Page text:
Report: Kenya’s Hospitals Are Running Out of Oxygen

CAPTION ADDS THE NAME OF WOMAN AND INFORMATION ABOUT HER CONDITION Elizabeth Night Odhiambo is carried away in a stretcher by medics as she is rescued after being trapped for six days in the rubble of a collapsed building, in the Huruma area of Nairobi, Kenya, Thursday, May 5, 2016. …
AP Photo/Ben Curtis

Kenyan hospitals are running out of medical oxygen used to treat critical coronavirus patients, Kenya’s Daily Nation reported on Wednesday.

The Emergency Medicine Kenya Foundation recently conducted a survey of emergency care centers across Kenya revealing that “over 30 percent of the facilities do not have a regular supply of oxygen.” According to the report, “close to 90 percent of those [facilities] with oxygen do not have piped oxygen in the emergency department and deliver oxygen directly from the tanks to the patient.”

Very few hospitals carry “liquid oxygen which is stored in tanks, converted to gas, and piped directly to bedsides,” the Daily Nation noted. The majority of Kenyan hospitals, especially in counties outside the capital, Nairobi, “lack the infrastructure necessary for this process.” As a result, most hospitals in Kenya “rely on oxygen cylinders, which in turn makes oxygen five times more expensive by volume,” according to a recent investigation by Kenya’s Bureau of Investigative Journalism.

Liquid oxygen is preferred by most health facilities because it is more economical. Denser than gas oxygen, it can be transported in bulk quantities. At 99 percent pure oxygen, liquid oxygen is purer than that packaged in cylinders, which “averages 93 percent pure oxygen,” according to the report.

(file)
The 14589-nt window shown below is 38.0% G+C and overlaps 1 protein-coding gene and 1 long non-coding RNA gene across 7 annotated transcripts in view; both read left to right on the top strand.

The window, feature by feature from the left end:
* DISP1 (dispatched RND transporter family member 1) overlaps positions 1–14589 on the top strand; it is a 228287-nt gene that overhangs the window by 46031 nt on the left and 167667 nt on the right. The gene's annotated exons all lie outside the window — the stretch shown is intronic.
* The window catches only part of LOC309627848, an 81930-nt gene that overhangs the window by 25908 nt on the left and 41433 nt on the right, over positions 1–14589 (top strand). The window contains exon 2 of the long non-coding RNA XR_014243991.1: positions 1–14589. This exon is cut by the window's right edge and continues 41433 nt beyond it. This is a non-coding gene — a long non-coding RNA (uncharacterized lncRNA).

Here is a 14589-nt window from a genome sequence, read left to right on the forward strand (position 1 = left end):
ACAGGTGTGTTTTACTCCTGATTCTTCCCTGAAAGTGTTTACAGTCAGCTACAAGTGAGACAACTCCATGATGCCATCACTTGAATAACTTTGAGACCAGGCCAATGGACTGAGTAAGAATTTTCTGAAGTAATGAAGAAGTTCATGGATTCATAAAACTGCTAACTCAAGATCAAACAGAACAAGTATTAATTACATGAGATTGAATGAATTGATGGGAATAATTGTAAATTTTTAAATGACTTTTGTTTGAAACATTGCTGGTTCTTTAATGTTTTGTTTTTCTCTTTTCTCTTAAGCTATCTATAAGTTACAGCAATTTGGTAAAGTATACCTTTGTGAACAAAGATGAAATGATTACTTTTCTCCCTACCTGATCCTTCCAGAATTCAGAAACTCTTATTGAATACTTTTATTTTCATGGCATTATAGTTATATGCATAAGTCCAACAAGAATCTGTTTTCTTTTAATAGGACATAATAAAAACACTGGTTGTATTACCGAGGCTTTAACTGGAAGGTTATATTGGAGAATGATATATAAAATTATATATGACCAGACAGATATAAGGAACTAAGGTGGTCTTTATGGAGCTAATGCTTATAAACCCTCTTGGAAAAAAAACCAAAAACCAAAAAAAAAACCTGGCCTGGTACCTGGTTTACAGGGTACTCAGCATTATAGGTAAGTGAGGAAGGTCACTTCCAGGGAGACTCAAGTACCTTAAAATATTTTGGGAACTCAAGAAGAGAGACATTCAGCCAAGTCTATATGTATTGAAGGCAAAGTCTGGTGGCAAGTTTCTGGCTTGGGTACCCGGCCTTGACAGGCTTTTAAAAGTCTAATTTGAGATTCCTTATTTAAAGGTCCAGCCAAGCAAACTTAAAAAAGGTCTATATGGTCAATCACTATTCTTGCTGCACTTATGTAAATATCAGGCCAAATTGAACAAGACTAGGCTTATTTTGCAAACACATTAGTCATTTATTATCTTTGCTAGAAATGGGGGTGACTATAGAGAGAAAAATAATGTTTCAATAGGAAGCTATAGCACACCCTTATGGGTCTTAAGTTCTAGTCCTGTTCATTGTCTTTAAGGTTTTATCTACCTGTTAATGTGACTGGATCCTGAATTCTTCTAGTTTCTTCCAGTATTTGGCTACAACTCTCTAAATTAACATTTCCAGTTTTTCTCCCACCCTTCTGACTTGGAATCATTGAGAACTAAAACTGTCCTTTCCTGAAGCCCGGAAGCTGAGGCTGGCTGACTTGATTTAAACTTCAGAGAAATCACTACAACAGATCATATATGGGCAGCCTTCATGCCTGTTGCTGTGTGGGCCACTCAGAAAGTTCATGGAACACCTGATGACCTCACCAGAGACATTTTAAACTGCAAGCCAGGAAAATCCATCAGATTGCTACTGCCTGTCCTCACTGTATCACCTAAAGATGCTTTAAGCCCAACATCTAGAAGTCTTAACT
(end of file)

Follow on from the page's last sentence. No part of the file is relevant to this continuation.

Dr. Majid Twahir, the Chief of Staff at Nairobi’s Aga Khan University Hospital, told the Daily Nation that patients who require oxygen typically “start at one to two liters per minute, which implies 60 to 120 liters per hour. If the patient is on oxygen the whole day, this will amount to 1,440 to 2,880 liters per day.”

He says that for coronavirus patients requiring oxygen, “we initially use between four to eight liters per minute of oxygen. On occasion, to try and delay the use of a ventilator, we use a high flow cannula set to deliver more oxygen. This consumes 50 to 60 liters of oxygen per minute.”

In response to the oxygen shortage, Kenya’s Health Ministry recently announced that it will redirect “about Sh1.2 billion [$11.07 million] allocated for the renovation of [coronavirus] isolation centers to the purchase of piped oxygen.” The ministry will distribute the oxygen to “ten high-risk counties,” according to the report.

Kenya confirmed its first case of the Chinese coronavirus in March. At press time on Thursday, Kenya officially reported 36,576 cases and 642 deaths from the virus. Health experts believe the true numbers to be much higher, citing the Kenyan government’s lack of sufficient testing and transparency.

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